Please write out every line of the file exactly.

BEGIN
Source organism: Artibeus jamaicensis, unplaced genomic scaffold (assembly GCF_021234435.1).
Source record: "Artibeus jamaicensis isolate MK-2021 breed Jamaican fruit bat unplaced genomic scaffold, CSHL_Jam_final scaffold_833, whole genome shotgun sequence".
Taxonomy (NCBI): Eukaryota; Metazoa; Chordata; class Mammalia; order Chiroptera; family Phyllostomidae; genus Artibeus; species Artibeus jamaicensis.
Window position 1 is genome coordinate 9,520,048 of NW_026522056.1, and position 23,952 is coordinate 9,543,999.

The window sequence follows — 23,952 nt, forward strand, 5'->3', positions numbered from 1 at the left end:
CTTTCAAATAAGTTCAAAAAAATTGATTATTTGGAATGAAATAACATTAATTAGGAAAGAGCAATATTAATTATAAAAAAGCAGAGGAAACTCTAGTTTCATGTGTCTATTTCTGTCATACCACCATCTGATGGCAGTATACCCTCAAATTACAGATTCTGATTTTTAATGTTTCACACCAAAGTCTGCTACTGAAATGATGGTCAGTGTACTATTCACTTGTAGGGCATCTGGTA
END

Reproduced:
Source organism: Artibeus jamaicensis, unplaced genomic scaffold (assembly GCF_021234435.1).
Source record: "Artibeus jamaicensis isolate MK-2021 breed Jamaican fruit bat unplaced genomic scaffold, CSHL_Jam_final scaffold_833, whole genome shotgun sequence".
Taxonomy (NCBI): Eukaryota; Metazoa; Chordata; class Mammalia; order Chiroptera; family Phyllostomidae; genus Artibeus; species Artibeus jamaicensis.
Window position 1 is genome coordinate 9,520,048 of NW_026522056.1, and position 23,952 is coordinate 9,543,999.

The window sequence follows — 23,952 nt, forward strand, 5'->3', positions numbered from 1 at the left end:
CTTTCAAATAAGTTCAAAAAAATTGATTATTTGGAATGAAATAACATTAATTAGGAAAGAGCAATATTAATTATAAAAAAGCAGAGGAAACTCTAGTTTCATGTGTCTATTTCTGTCATACCACCATCTGATGGCAGTATACCCTCAAATTACAGATTCTGATTTTTAATGTTTCACACCAAAGTCTGCTACTGAAATGATGGTCAGTGTACTATTCACTTGTAGGGCATCTGGTA